how to cut squash: butternut, acorn, spaghetti and other winter squash (an easy trick to peel and cut them)
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Wondering how to cut squash like butternut, acorn, and other hard winter squash varieties (without muttering expletives, making a mess, and possibly slicing off a finger)? Here’s an easy way to prepare squash no matter what kind you hauled home.

Slicing summer squash like zucchini is easy; you barely have to touch it with your knife to make it slide apart. Your huge, heavy winter squash, by contrast, lands with a thud on the kitchen counter. You take a deep breath and hack into it with your biggest knife. Or try to, anyway. These bad boys can be stubborn even met with your sharpest blade, refusing to yield into smooth slices or shed their skin.

To conquer the winter squash’s tough exterior and savor the mildly sweet flesh within, you must use a chef’s knife with at least an 8-inch blade that has been recently sharpened. Most accidents happen with dull knives.

8-Inch Chef's Knife, $89 from Made In

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Next, place a damp towel on a large cutting board for extra stability. But before you raise your knife high above your head to take a whack, try this trick:


How to Prepare Squash So It’s Easy to Peel & Cut

Turns out, there’s an easier, softer way to cut hard squash (like acorn squash, kabocha squash, turban squash, buttercup, and all their cold weather counterparts). Just pierce your squash all over with the tip of the knife, and then microwave the whole squash for 1 to 4 minutes—or stuff it in the oven at 375 degrees Fahrenheit for 10 minutes or so. Then start the excavation.

If you’re going to puree the flesh for squash soup, pie, or something soft, you’ve got it easy. Cut the squash in half vertically. If it’s a butternut squash, cut the neck off and then proceed. (Unless you want to make hasselback butternut squash, in which case, leave the fluted halves intact.)

Maple Hasselback Butternut Squash recipe

Alexis deBoschnek

Scoop out the stringy seeds with a melon baller, ice cream scoop, or grapefruit spoon with serrated edges (you can use the squash seeds any way you would pumpkin seeds). Then peel the skin off the outside; it comes off easily with just your hands after it’s been briefly roasted or zapped.

One peeled, cut squash cubes or chunks to toss in your slow cooker, Instant Pot, Dutch oven, or skillet, or cut slices for a gratin, and you’re in business. (Spaghetti squash is an outlier; once that’s seeded, you’ll use a fork to separate the long strands inside.)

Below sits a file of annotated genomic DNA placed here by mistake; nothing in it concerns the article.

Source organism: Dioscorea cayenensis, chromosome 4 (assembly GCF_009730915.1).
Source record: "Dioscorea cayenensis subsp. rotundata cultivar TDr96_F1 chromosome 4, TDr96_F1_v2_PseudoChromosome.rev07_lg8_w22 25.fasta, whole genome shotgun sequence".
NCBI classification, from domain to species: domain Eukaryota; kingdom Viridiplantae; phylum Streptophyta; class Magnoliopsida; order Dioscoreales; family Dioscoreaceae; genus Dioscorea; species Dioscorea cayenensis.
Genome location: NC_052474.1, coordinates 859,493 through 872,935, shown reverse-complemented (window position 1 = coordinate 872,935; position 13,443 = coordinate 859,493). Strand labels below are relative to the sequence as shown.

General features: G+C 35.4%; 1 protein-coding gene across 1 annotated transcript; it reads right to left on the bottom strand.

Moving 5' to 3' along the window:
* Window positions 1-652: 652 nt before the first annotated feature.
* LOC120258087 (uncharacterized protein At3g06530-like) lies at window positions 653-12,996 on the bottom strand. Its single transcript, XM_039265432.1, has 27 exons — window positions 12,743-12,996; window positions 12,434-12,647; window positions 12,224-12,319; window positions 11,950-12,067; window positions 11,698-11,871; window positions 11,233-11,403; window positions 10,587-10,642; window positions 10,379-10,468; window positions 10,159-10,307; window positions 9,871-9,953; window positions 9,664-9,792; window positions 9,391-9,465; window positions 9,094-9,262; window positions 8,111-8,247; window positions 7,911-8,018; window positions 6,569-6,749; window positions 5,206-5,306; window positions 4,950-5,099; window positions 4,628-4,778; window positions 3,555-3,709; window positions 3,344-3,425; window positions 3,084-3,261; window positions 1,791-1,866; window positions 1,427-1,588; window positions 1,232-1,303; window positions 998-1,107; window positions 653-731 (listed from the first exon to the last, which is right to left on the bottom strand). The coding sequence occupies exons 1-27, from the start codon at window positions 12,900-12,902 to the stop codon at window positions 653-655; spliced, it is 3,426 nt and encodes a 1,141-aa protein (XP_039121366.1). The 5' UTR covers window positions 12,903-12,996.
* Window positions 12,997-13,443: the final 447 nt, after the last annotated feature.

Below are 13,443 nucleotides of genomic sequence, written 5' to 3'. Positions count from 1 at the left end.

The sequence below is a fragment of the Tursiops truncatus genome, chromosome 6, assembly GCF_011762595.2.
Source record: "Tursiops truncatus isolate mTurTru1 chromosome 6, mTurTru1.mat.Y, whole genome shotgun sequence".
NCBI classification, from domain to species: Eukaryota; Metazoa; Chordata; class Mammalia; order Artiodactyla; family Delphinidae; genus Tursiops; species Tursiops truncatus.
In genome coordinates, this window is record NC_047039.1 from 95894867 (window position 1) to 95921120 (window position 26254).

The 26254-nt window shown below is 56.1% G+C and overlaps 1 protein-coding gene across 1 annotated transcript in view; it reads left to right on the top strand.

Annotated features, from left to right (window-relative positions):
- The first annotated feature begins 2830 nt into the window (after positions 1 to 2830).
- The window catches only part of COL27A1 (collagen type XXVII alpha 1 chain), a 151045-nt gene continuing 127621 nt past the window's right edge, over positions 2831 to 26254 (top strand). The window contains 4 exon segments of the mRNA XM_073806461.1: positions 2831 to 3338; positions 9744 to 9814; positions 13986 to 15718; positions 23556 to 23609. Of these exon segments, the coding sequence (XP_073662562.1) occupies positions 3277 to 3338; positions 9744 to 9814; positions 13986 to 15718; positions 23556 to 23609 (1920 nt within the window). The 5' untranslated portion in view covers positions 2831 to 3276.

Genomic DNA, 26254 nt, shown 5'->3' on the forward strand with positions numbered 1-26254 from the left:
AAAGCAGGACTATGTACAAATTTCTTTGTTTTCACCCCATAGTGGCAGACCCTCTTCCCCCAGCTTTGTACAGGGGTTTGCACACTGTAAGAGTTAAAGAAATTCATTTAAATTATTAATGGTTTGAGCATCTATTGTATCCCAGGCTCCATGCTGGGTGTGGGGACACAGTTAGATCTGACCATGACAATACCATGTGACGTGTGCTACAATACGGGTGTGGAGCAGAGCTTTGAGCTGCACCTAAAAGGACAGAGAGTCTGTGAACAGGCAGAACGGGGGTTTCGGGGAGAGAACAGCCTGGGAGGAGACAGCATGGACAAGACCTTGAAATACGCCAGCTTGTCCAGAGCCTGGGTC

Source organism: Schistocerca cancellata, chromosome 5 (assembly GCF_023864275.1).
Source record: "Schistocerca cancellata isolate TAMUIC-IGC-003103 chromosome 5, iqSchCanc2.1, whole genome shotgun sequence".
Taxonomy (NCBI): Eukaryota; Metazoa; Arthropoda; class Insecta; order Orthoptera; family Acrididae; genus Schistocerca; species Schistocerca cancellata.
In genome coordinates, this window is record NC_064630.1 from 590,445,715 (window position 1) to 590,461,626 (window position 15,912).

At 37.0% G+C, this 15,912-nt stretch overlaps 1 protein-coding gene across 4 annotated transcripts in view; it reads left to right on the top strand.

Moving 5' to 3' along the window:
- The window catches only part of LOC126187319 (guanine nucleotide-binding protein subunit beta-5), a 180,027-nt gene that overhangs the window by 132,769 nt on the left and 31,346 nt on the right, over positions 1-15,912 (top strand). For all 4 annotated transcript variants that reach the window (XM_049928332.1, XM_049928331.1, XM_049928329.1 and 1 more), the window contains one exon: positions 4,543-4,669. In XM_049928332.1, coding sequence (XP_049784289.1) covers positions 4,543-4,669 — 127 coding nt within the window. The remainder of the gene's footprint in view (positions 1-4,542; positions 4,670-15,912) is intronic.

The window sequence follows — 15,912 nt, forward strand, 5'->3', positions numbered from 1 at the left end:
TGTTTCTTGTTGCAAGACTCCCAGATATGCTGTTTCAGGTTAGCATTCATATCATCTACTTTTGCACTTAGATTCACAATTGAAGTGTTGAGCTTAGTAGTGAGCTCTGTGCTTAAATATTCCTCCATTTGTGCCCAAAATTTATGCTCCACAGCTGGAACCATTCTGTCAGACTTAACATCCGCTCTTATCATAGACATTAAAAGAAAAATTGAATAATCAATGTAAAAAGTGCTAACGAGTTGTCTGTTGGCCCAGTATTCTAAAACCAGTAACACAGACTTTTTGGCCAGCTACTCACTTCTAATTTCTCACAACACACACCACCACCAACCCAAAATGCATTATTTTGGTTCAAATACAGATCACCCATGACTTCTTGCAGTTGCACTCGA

roasted spaghetti squash recipe

Chowhound

Of course, you’ll still need to cook your peeled squash the rest of the way until it’s completely tender.

If you’re set on peeling a raw squash, you may prefer to use your knife to trim away the skin. Depending on the size of the squash and how intricate the contours of the outside, a small, sharp paring knife may be best. Usually a vegetable peeler is more cumbersome if there are ridges; it can work well to peel butternut squash since it has smooth skin (see it in action in the video below for our Baked Eggs in Mini Pumpkins with Roasted Butternut Squash Hash recipe), but then you’re dealing with the uneven shape and curves:


Which leads us to the next question…

Do You Need to Peel Squash?

Obviously, if you’re making soup or puree, you’ll need to get rid of the rind at some point (but that can be after roasting the entire squash if you prefer). Also obviously, if you’re simply planning to stuff and roast each squash half, you can skip the peeling step since that tough skin helps it hold together and form a (mostly) edible bowl.

do you have to peel squash?

Chowhound

But what you might not know is that you can eat unpeeled squash when you roast it, including butternut if it’s a small, young specimen. Delicata squash, as seen in the fall salad above, usually has quite thin skin; ditto acorn and kabocha—so you can simply slice or dice them (after the microwave trick above to help make halving them easier) and toss them with olive oil and whatever else on your baking sheet before roasting to perfection:


This easy fall sheet pan dinner recipe is the perfect example that you can tweak to your heart’s content.

If you have a huge, gnarly squash that was on the vine considerably longer, though, the skin will probably be too tough to chew.

How to Cook Winter Squash

Once you’ve scooped out the seeds and peeled it (or not), then cut it into whatever shape you need, the possibilities are vast.

Check out all our winter squash recipes, or some of our favorite highlights below:

The Best Winter Squash Recipes to Warm You Up

Header image courtesy of Westend61 / Getty Images

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